A judge has put off ruling on the city's motion to dismiss a former Burbank police officer's wrongful termination lawsuit, saying she needs more time to evaluate the case.
Los Angeles County Superior Court Judge Donna Fields Goldstein had been slated to issue a ruling Wednesday on a lawsuit filed by Pete Allen, a former officer who was fired three years ago after he lied to internal investigators about officer misconduct stemming from the 2007 Porto's robbery investigation.
Carol Humiston, Burbank's senior assistant city attorney, argued Wednesday that the lawsuit should be dismissed under a state law that protects the rights of employees to petition or participate in free speech, such as an internal affairs investigation.
In other words, the city contends Allen is trying to hold the city liable for an investigation that resulted in his firing — an investigation that is protected under the law.
In her initial tentative ruling against the city's request, Fields Goldstein said the argument does not address Allen's claims, which include that he was terminated for being a whistle blower, "not that he was terminated as a result of an internal affairs investigation."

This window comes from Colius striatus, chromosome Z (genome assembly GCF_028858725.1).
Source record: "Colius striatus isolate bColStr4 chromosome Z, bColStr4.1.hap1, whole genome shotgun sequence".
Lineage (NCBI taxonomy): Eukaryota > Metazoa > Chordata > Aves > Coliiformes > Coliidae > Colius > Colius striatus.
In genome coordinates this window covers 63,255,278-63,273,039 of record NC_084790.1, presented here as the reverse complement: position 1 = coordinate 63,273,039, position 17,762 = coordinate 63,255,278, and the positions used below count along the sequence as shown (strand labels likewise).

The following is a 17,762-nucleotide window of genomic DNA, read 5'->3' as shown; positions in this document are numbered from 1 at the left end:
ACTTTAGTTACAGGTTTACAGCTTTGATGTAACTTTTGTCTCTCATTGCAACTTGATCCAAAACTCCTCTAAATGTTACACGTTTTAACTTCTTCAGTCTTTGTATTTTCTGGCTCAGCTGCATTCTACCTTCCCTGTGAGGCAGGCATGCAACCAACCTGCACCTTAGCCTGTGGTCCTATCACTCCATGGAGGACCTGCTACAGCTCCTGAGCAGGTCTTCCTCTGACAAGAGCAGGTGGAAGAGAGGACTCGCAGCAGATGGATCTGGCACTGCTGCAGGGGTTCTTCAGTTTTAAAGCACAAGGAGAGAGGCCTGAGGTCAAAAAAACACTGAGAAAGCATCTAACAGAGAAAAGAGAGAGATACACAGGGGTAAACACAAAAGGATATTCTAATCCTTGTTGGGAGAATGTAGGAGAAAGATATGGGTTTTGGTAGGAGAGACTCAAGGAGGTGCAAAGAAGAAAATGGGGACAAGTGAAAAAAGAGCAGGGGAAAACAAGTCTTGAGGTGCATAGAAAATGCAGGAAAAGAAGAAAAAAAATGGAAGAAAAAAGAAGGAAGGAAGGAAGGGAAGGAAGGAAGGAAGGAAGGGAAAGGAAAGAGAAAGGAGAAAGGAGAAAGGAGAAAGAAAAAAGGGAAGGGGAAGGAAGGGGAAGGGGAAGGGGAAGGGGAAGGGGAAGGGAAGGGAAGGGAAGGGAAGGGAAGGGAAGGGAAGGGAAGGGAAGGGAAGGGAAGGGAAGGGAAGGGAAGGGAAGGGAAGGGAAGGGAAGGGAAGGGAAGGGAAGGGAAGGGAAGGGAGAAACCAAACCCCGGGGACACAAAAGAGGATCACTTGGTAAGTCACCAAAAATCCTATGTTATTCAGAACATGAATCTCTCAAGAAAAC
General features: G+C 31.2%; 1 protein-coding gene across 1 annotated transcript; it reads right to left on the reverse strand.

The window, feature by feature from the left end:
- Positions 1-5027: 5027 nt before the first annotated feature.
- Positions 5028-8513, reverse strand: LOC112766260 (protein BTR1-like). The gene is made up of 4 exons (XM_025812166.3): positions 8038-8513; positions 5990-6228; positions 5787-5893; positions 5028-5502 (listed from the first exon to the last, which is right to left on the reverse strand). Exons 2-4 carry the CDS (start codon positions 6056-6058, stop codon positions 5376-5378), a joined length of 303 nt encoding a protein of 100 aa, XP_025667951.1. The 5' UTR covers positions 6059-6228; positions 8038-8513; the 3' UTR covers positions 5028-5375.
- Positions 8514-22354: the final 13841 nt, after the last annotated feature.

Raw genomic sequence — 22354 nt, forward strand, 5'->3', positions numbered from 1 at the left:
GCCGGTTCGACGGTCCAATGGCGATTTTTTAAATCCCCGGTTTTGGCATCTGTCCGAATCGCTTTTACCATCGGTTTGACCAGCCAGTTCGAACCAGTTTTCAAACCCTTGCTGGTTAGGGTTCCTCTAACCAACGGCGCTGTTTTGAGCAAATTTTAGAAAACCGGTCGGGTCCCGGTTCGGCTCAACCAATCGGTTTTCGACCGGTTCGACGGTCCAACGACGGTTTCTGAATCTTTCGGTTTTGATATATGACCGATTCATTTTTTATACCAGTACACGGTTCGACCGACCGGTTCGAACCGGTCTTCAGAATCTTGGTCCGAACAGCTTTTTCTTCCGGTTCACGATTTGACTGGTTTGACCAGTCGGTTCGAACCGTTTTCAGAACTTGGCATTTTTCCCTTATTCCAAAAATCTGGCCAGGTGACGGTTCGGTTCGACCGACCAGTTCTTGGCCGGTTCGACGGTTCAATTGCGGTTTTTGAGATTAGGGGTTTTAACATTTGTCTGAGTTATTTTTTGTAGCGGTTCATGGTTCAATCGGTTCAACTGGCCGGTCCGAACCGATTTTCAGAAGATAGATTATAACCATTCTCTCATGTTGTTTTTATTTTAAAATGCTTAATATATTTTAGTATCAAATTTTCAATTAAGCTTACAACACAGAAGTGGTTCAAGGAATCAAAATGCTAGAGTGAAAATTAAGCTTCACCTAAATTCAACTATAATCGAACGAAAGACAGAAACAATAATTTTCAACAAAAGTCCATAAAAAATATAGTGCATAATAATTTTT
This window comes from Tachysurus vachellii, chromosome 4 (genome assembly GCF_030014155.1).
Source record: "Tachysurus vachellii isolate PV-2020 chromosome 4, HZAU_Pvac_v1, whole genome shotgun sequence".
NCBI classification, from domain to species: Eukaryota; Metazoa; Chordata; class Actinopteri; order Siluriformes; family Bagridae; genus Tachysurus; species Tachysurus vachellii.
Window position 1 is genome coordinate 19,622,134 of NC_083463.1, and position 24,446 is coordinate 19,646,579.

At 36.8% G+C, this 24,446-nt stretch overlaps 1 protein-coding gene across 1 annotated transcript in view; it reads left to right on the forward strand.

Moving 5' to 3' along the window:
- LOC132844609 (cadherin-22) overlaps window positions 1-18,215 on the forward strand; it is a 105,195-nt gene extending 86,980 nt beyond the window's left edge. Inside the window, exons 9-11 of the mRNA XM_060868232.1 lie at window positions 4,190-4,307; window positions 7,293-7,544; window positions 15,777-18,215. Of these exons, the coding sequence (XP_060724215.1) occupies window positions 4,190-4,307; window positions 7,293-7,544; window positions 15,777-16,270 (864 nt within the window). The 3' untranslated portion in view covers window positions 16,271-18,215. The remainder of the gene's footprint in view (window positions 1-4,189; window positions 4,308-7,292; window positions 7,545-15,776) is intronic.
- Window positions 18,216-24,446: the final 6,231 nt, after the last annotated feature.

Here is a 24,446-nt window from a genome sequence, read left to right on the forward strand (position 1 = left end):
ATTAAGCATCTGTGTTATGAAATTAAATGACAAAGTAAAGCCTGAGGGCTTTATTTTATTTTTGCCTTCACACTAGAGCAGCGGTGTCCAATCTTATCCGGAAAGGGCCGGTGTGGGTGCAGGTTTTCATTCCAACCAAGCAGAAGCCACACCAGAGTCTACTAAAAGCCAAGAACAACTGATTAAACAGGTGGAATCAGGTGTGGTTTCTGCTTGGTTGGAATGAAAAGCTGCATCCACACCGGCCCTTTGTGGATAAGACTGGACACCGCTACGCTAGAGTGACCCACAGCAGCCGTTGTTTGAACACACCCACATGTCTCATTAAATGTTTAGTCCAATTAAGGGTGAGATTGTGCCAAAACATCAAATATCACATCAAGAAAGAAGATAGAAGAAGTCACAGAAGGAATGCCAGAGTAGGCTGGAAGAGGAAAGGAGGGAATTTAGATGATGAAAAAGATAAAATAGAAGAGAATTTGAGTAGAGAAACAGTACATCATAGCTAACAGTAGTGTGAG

On Wednesday, she said she needed more time to evaluate the case.
"I'm going to look at this again — sorry," Fields Goldstein said in court.
Allen claims he withheld the information out of fear of "retaliatory acts against him," noting that a colleague who also knew about the alleged misconduct was "receiving threats from the perpetrators of the misconduct," Los Angeles County Superior Court records show.
After he came clean about what he knew in a subsequent investigation, Allen was fired, which he claims was in retaliation for exposing officer misconduct.
But Humiston claimed Allen never blew the whistle on anyone. The city's motion included a statement from Interim Police Chief Scott LaChasse explaining why Allen was terminated, which was "because he did not truthfully report his knowledge regarding police misconduct when expressly asked."
Allen's attorney, Brian Claypool, could not immediately be reached for comment. He was absent from court Wednesday because he was in another trial, according to a representative of his firm.
Fields Goldstein continued the case to May 1, when she is slated to issue another tentative ruling.